Children's diet worse than in post-war period

Related tags Nutrition

A conference in London this week will seek to address the problems
leading to poor childhood nutrition. Some experts have warned that
children are more unhealthy today than they were during post-war

Health experts are warning that children are more unhealthy today than they were during post-war rationing, reports BBC Online.

The report claims that there is evidence to suggest that youngsters could be making themselves "pre-ill" with a diet dependent on junk food.

Claims that the snack culture of the twenty-first century is creating a whole generation which is eating itself sick were heard at a conference at the Royal College of Paediatrics in London this week.

Experts revealed that more than two thirds of pre-school children in Britain eat a diet of white bread, chips and sweets. A quarter of these are overweight and 5 per cent are not getting enough vitamin D, the BBC report claimed. Some children are even developing rickets.

Other worrying statistics show that over half five to 18 year olds eat no leafy green vegetables, relying instead on junk food saturated with fat and salt.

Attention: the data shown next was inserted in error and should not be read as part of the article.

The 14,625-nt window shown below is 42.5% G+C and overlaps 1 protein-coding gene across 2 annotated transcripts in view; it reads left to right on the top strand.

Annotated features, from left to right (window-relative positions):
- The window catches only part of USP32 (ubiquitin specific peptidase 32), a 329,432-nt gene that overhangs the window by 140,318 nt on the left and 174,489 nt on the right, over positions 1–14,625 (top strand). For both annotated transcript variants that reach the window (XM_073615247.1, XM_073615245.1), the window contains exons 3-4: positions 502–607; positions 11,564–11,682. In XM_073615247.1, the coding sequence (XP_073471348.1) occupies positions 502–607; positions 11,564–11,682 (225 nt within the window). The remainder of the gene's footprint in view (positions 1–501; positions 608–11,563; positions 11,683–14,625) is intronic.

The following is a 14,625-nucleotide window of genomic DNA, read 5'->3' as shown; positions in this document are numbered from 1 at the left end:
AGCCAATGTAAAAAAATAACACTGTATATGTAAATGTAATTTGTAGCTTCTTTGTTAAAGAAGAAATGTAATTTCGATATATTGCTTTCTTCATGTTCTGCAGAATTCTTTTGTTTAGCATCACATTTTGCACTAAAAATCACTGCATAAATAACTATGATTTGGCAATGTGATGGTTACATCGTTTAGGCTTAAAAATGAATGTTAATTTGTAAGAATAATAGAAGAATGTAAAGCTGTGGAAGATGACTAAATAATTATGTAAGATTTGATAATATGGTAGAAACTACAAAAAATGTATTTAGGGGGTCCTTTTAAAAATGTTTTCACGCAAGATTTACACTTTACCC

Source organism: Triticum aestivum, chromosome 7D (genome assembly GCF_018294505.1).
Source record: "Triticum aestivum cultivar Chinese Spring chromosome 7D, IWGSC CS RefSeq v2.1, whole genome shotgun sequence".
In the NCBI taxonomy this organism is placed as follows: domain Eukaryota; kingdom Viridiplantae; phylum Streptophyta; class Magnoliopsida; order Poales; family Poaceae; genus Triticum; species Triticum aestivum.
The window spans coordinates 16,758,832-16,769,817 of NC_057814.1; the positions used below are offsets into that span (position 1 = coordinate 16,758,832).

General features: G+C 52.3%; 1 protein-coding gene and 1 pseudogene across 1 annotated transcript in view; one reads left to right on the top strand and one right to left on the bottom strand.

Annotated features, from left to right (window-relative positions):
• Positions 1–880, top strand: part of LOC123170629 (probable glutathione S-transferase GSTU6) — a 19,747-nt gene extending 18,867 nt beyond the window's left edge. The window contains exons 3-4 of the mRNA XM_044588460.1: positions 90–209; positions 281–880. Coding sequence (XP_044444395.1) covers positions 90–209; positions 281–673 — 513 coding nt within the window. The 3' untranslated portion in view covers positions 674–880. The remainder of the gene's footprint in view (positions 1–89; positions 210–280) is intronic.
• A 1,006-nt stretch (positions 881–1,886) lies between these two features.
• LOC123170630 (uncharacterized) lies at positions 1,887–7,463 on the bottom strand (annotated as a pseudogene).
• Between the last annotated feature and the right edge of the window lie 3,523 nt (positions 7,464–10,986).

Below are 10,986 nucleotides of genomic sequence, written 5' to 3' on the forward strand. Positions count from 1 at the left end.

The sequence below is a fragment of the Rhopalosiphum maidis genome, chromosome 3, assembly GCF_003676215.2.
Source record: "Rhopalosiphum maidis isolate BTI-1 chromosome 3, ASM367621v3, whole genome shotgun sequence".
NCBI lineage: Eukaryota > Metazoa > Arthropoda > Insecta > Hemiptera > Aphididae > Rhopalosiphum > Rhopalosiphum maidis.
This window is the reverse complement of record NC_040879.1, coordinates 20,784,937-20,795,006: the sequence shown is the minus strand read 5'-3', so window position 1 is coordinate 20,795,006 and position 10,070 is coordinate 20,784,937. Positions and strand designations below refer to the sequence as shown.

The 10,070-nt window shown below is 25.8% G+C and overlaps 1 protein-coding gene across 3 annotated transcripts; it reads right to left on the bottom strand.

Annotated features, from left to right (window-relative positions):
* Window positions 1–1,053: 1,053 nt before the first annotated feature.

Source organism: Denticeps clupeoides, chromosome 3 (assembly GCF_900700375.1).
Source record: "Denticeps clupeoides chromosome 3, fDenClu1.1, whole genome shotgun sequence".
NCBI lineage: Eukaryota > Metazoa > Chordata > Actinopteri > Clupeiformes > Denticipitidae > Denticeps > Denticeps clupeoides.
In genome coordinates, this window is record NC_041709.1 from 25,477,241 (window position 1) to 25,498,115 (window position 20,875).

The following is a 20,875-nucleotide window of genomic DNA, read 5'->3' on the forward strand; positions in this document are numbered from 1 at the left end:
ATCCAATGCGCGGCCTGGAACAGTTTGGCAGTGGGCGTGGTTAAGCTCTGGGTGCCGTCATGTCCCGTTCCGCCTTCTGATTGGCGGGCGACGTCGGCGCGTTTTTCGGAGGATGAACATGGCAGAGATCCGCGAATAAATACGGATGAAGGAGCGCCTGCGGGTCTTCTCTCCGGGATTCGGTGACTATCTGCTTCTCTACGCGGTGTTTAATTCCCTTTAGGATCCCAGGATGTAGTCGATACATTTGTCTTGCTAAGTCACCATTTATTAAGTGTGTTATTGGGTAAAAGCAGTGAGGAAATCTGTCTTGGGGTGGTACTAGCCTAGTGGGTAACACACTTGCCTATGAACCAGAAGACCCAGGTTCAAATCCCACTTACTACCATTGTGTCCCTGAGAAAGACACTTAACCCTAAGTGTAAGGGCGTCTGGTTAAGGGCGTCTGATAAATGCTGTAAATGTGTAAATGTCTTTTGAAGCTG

Some experts predict that by 2030, half of all adults will be obese and plagued by associated illnesses like heart disease, diabetes and strokes.

The conference aimed to address issues such as why children are leading such unhealthy lifestyles and where the dependence on junk food stems from.

They also discussed possible measures to ensure that illness would not occur in adulthood as a result of the children's bad diets.

However, Cath MacDonald, nutritionist for the Federation of Bakers, dismissed the notion that white bread was bad for children.

She said: "We should all be increasing the amount of starchy carbohydrate that we eat in place of fatty foods. All types of bread contain a wealth of nutrients. Brown and wholegrain breads provide plenty of fibre whereas white bread contains valuable calcium."

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